Tips for a Great Academic Experience

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Once again I find myself looking back and deriving lessons from my past year in London. This time, I have examined my academic experience and asked myself what worked and what didn't. Here is a summary of my findings:

  • In order to ensure a class will meet your expectations, you should attend at least an introductory lecture before you sign up for the class. Even if you are interested in the topic, the professor's methodology, the specific content of lectures or the pace of the class may not provide a fulfilling learning experience, and it is usually easier to "shop" for many classes during the first week than to switch classes later into the year.
  • Another note on course selection, especially for Master's students: If you already have a career path in mind, it would be wise to take at least one course that could enhance your candidacy during the job search. Applied or pre-professional courses are particularly useful.
  • If you are lucky to have effective professors, do not miss the opportunity to establish a good relationship with them. This relationship can make the classroom experience infinitely more rewarding, and professors can provide invaluable dissertation advice as well as recommendation letters. Attending office hours, active participation in class and even an invitation for tea or coffee are all great ways to get to know your professors better.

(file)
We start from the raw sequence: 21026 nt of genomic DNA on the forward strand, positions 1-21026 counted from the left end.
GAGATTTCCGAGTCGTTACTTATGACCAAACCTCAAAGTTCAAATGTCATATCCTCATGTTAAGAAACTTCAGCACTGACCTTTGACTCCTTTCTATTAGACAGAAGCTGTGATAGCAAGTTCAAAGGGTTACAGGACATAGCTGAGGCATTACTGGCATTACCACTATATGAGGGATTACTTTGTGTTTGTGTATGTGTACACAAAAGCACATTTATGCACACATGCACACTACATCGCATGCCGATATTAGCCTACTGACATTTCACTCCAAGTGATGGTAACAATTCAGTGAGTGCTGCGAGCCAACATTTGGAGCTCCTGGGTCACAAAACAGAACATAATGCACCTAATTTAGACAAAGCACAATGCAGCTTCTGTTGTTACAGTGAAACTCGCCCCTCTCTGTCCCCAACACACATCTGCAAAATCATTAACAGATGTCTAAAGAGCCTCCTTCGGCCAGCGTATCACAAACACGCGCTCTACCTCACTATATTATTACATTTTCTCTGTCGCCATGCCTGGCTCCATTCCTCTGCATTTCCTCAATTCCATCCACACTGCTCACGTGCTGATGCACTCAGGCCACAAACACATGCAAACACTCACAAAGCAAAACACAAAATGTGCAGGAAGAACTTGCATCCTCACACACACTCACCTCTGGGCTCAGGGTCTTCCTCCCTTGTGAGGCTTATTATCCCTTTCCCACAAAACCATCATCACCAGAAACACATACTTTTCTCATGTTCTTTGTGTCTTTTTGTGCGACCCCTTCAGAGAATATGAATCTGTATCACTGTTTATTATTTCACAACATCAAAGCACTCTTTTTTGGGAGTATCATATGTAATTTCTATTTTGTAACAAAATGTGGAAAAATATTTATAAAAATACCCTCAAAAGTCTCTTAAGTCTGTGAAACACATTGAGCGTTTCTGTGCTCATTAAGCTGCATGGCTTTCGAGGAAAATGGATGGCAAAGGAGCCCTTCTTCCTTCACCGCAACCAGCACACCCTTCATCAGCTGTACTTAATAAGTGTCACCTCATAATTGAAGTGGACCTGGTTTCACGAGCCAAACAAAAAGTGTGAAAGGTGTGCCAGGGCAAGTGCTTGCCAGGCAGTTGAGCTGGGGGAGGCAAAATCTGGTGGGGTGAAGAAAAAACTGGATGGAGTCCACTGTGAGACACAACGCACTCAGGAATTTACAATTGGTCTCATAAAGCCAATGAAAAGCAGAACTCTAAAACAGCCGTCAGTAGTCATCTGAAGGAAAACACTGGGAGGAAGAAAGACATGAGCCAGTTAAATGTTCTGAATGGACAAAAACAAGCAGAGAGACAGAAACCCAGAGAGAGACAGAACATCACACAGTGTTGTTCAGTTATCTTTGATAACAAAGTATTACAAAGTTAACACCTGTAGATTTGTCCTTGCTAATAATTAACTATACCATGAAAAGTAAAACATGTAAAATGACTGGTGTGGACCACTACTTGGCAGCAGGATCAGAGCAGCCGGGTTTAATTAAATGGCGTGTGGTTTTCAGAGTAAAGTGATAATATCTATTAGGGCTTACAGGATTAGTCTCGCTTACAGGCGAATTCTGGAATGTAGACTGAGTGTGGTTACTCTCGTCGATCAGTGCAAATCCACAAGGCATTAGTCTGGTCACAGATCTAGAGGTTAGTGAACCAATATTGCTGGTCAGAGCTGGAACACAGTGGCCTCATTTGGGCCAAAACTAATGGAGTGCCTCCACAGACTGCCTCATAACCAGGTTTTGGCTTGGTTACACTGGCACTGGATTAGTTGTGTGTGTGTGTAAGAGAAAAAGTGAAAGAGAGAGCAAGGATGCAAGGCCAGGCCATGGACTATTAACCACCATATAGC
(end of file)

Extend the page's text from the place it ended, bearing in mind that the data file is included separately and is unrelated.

• UK universities offer a wide range of opportunities to advance and complement your studies. Conferences, research projects, competitions and journals are some of the most popular activities in which you can get involved.
  • Find out early about the perks of being a student at your university, and take advantage of them! Some institutions give you access to Think Tanks, societies, archives and other exclusive groups or places, which can enhance your academic experience and expand your personal network.
  • My undergraduate thesis adviser always says that a dissertation topic can only develop into a successful final product if it matches a student's passions and personality. In other words, before you embark on the dissertation process, pick a topic that truly interests you and that would require the type of research that would be enjoyable to you. Are you the type of person that likes interviewing people or hiding in the archives all day? These factors can make a surprisingly big difference on your experience.
  • If your dissertation or particular investigation project would benefit from hands-on field research, ask your department about funding opportunities available at the university. If no internal funding sources are available, chances are your department faculty will be able to identify and even connect you with some external sources.


Maria is a Cuban Harvard graduate and a guest blogger for Foreign Students. She posts regular updates of her experiences as a postgraduate student at LSE in London. Click here to see her older posts.


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